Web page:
MEMS spring calibration with polystyrene sphere size standards
Also, use a neighboring reference spring with no beads affixed (for measuring gravitational deflection of spring alone)
2. Record images under three conditions: “Horizontal” for no gravitational effect, and “Up” and “down.” We used a 45 degree prism and a reflecting piece of polished silicon as a mirror as a quick way of performing these experiments. This setup was sufficient for our purposes in this report, but had drawbacks of (a) poor image quality and (b) we were unable to shield air currents as well as in our other work, so increased noise. Below are two images, one “up” and one “down” showing how one can even visually detect the deflection of the sensor under gravity. [[Image:GC2 deflection images and diagram.PNG|center]] Because of the aforementioned increased noise from air currents, we recorded 30 images under each gravitational condition. (Note, one image has been rotated 180 degrees for comparison.) 3. For each image series, measure the phase of the reference grating relative to the fixed grating. To do this, we: a. Define a region of interest where the movable grating is. Perform line scans for each row of pixels, and average values. Repeat for ROI over fixed grating. This results in two waveforms, as shown below: [[Image:GC3 phase readings.PNG|center]] b. Cross-correlate the two waveforms, using circular boundary conditions. Using a cubic spline fit, find the absolute maximum peak in the cross-correlation, which reveals the relative phase shift between the two gratings, in fractions of a pixel. An example image is shown below: [[Image:GC4 cross correlation cubic spline fit.PNG|center]] c. Repeat (a) and (b) for each of the 30 images for a given condition, and measure the mean and standard deviation of the phase difference. The results of one image series are shown below, with a mean shift of 1.72 pixels, +/- 0.09 pixels: [[Image:GC5 spline peak versus frame number.PNG|center]] 4. Repeat for each gravitational condition and for sensor with and without beads (6 total conditions). The results are shown in the graph below: [[Image:GC6 final results calibration.PNG|center]] You can see that the sensor moves under its own weight, but significantly more under the weight of the two beads. 5. Calculate unidirectional deflection, dx = [(up deflection) – (down deflection)] / 2.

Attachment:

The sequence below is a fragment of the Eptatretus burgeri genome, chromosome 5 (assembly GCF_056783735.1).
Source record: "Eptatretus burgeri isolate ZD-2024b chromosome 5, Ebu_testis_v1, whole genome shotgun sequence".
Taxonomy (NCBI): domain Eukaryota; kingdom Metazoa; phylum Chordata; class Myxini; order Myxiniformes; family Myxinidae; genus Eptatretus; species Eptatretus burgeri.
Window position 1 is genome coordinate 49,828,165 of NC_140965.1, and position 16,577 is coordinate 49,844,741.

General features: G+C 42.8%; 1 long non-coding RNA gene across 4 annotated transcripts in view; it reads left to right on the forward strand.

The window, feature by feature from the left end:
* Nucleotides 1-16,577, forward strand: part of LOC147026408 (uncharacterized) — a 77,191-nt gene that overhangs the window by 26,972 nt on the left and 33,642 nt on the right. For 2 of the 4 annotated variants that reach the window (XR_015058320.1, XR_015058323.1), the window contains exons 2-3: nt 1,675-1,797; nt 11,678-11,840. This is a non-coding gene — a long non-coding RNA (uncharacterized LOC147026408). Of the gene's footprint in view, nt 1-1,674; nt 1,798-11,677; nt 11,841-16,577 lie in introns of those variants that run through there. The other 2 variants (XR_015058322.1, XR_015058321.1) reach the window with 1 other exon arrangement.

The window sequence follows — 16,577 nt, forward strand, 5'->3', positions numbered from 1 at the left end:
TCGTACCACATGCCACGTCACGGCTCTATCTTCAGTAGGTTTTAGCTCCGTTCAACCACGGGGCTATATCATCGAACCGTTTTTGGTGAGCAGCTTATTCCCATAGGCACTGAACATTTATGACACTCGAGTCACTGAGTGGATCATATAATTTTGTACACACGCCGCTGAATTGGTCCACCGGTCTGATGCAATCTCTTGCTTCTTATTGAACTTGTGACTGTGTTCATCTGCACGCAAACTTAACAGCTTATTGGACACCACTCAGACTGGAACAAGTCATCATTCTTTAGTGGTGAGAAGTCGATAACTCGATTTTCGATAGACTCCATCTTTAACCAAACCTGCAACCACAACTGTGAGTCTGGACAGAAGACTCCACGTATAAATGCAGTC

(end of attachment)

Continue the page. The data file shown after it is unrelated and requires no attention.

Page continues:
dx no beads = 263 nanometers
dx with two beads = 655 nanometers
6. Calculate unidirectional deflection caused by a single bead alone:
'''196 nm +/- 6%''' = single bead deflection = (655 nm – 263 nm) / 2 beads
(Error calculation not shown above, but derived from standard deviation of multiple images)
7. Calculate weight of a single beads. From Polysciences certificate of analysis and tech support:
Mean diameter = 30.25 +/- 0.05 microns (1.6%) [*** Diamter, not radius]
Density of polystyrene = 1.05 g / cm3
g = 9.806 m / s2
'''149 piconewton +/- 4.8%''' = average weight of single microsphere in vacuum (same in air)
'''8.''' From weight of bead and deflection by single bead, calculate spring constant: '''0.76 pN / nm +/- 8%''' = spring constant = 149 pN / 196 nm. Additional notes: We will describe this technique in a future publication (SJK Note 3/7/2010: Probably no future pub), as we expect it may have broad applicability to the calibration of both in-plane springs as well as out of plane cantilevers (as in AFM). We used a separate method, based on image pattern matching, to analyze the data, and obtained a spring constant of 0.9 pN / nm. Slightly larger but consistent with the phase grating method. We use the phase grating method because of the poor image quality and the assumption that the phase method should be more precise and less sensitive to biases from defocusing and overall image drift.
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Published on 30 Dec 2011 - 13:45 (GMT)
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- Steven J. koch
- Alex D. Corwin
- Maarten P. de Boer
- Gayle E. Thayer
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